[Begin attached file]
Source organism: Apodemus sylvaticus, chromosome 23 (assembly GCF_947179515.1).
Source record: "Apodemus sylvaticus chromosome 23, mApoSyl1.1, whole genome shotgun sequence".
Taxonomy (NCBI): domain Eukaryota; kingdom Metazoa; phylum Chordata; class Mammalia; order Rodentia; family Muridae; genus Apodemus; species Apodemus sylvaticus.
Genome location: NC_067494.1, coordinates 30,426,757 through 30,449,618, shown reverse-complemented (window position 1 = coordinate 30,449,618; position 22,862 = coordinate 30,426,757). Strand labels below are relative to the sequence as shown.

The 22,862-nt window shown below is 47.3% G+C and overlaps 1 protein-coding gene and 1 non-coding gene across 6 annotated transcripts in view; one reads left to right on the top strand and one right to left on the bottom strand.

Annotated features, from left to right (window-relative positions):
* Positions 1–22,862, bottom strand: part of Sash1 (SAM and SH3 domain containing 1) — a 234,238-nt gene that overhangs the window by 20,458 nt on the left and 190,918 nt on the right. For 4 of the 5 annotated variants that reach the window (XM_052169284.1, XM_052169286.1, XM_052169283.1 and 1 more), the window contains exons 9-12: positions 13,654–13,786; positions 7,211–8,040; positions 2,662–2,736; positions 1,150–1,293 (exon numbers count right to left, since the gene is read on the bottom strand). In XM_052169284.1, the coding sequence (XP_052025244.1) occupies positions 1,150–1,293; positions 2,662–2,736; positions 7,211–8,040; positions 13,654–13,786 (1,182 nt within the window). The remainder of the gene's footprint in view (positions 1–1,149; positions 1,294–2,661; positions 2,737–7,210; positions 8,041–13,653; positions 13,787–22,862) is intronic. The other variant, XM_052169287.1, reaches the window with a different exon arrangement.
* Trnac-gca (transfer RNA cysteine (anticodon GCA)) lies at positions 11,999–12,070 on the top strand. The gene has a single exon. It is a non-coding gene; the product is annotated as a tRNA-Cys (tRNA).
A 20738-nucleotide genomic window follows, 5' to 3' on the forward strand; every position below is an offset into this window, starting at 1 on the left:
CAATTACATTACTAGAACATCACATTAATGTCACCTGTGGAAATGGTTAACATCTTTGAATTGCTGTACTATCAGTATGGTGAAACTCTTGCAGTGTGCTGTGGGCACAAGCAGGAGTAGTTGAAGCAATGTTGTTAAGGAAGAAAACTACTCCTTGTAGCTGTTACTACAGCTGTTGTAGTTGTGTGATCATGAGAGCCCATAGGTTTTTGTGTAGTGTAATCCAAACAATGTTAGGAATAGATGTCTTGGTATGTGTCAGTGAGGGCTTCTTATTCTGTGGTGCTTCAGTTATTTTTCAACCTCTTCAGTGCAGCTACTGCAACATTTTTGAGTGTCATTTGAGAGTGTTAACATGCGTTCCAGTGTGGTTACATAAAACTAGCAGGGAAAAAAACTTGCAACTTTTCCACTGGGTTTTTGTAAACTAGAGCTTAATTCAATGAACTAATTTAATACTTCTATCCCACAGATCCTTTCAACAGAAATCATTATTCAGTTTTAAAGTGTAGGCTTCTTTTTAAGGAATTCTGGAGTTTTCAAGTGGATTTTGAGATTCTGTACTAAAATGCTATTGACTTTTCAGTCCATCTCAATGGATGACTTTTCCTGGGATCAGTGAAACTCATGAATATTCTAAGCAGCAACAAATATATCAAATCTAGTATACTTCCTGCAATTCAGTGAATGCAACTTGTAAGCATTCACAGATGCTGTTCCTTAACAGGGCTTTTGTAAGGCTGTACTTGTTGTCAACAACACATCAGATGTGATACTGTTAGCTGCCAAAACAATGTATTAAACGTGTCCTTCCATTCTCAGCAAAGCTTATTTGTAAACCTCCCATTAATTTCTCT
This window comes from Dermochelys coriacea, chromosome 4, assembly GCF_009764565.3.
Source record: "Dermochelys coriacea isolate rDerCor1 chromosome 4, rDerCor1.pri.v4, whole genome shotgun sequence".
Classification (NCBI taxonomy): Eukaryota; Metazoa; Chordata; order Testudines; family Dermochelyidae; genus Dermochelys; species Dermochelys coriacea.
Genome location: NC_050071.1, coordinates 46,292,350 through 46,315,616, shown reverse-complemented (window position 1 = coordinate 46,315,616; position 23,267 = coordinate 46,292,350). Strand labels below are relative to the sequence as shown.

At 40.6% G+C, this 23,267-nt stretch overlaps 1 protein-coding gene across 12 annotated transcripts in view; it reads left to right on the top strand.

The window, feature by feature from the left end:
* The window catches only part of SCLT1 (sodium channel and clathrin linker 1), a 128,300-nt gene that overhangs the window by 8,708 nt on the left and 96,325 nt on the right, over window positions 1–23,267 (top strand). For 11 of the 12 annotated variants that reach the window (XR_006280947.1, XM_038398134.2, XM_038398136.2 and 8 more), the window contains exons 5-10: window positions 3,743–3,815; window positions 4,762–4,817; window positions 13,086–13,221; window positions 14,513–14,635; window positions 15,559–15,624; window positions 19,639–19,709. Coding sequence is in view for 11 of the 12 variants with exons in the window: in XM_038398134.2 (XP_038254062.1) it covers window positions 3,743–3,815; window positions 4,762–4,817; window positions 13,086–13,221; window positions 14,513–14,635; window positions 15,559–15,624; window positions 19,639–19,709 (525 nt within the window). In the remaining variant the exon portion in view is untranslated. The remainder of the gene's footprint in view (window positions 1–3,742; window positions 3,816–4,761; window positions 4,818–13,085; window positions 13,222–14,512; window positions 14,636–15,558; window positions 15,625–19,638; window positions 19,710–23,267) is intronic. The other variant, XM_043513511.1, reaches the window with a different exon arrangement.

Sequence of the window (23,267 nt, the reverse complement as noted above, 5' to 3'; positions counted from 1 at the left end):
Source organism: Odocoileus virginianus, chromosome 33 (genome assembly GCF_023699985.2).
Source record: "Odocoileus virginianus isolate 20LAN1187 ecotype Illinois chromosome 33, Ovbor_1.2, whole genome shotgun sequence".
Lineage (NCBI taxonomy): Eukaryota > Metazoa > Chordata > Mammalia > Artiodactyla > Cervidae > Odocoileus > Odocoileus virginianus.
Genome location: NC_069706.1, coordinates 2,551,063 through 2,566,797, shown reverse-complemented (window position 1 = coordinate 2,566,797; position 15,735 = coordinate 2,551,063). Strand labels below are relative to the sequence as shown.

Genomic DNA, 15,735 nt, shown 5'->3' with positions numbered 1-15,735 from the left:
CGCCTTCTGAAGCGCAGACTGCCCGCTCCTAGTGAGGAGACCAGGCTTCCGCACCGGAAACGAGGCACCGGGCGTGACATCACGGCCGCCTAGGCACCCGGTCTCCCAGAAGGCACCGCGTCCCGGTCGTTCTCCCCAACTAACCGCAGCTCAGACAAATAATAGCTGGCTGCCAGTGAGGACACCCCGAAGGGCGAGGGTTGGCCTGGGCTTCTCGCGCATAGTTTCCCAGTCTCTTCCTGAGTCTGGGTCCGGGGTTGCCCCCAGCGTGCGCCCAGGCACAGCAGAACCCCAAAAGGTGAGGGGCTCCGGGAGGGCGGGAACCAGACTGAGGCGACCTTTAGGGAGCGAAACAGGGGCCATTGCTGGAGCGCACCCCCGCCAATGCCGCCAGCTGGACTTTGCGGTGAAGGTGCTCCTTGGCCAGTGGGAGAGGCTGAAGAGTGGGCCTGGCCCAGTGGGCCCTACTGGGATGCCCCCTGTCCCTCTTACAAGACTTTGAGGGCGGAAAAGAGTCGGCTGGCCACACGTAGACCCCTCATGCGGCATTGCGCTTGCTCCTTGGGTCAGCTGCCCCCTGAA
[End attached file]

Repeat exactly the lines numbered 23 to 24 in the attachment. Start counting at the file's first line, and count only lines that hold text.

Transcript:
Genomic DNA, 15,735 nt, shown 5'->3' with positions numbered 1-15,735 from the left:
CGCCTTCTGAAGCGCAGACTGCCCGCTCCTAGTGAGGAGACCAGGCTTCCGCACCGGAAACGAGGCACCGGGCGTGACATCACGGCCGCCTAGGCACCCGGTCTCCCAGAAGGCACCGCGTCCCGGTCGTTCTCCCCAACTAACCGCAGCTCAGACAAATAATAGCTGGCTGCCAGTGAGGACACCCCGAAGGGCGAGGGTTGGCCTGGGCTTCTCGCGCATAGTTTCCCAGTCTCTTCCTGAGTCTGGGTCCGGGGTTGCCCCCAGCGTGCGCCCAGGCACAGCAGAACCCCAAAAGGTGAGGGGCTCCGGGAGGGCGGGAACCAGACTGAGGCGACCTTTAGGGAGCGAAACAGGGGCCATTGCTGGAGCGCACCCCCGCCAATGCCGCCAGCTGGACTTTGCGGTGAAGGTGCTCCTTGGCCAGTGGGAGAGGCTGAAGAGTGGGCCTGGCCCAGTGGGCCCTACTGGGATGCCCCCTGTCCCTCTTACAAGACTTTGAGGGCGGAAAAGAGTCGGCTGGCCACACGTAGACCCCTCATGCGGCATTGCGCTTGCTCCTTGGGTCAGCTGCCCCCTGAA